Separatist schools

Apropos of this blog’s recent Kirpanning, I’ve put together a piece for Online Opinion which explores the notion of separatist schooling, and what it might mean for Australia.

Like Sunwhite rice, these schools cling, and separate.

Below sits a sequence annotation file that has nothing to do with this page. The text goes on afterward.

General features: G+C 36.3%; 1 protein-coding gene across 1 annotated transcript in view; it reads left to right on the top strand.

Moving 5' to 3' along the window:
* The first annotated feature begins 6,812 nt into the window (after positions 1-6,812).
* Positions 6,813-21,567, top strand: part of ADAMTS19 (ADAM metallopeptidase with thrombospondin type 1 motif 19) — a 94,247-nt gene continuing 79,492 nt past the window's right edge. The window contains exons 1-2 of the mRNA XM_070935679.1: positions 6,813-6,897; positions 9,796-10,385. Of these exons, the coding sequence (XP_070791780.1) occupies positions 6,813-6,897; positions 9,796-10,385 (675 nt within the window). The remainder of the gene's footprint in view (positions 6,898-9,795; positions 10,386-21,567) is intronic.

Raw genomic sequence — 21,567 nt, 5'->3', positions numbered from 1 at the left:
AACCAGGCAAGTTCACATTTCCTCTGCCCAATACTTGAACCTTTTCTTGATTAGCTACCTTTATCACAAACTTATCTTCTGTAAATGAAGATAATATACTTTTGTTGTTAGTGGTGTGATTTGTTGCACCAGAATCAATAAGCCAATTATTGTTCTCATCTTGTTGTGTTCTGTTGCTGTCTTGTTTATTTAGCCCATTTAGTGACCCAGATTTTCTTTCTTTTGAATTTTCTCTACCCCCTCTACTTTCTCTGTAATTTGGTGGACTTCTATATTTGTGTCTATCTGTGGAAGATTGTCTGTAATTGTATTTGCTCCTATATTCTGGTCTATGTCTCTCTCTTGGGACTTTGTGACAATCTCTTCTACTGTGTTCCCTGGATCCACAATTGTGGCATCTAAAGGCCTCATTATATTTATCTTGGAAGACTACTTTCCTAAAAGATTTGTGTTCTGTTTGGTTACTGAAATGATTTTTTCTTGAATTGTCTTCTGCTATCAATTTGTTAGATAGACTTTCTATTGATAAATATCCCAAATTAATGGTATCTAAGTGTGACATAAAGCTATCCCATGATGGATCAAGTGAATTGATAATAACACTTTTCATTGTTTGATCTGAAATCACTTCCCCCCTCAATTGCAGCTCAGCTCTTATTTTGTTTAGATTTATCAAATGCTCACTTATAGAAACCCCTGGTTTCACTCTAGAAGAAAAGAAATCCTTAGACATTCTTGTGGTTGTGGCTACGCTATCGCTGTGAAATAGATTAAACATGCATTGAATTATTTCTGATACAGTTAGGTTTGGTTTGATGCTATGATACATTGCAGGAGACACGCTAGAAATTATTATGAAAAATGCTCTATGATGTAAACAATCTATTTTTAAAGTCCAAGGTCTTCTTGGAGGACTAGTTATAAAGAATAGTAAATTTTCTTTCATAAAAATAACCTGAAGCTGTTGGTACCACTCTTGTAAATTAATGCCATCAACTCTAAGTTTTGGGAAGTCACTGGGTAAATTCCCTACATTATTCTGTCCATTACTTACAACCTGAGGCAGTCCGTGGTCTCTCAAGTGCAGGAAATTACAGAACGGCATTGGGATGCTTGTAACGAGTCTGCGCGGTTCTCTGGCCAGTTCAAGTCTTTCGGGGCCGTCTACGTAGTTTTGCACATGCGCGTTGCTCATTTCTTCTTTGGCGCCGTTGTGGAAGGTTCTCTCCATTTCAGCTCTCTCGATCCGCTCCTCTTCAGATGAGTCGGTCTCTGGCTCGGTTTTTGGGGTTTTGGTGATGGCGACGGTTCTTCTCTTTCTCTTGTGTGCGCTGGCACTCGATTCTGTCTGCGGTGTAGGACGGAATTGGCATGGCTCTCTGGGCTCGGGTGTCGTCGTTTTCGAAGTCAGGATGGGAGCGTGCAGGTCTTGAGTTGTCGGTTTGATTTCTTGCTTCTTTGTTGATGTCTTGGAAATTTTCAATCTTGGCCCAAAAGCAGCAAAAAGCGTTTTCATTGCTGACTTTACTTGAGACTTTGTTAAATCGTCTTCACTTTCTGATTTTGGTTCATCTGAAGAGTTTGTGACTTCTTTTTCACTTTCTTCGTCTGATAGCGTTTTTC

Read there. Stoush here.

Advertisements
Posted in education
27 comments on “Separatist schools
  1. philiptravers says: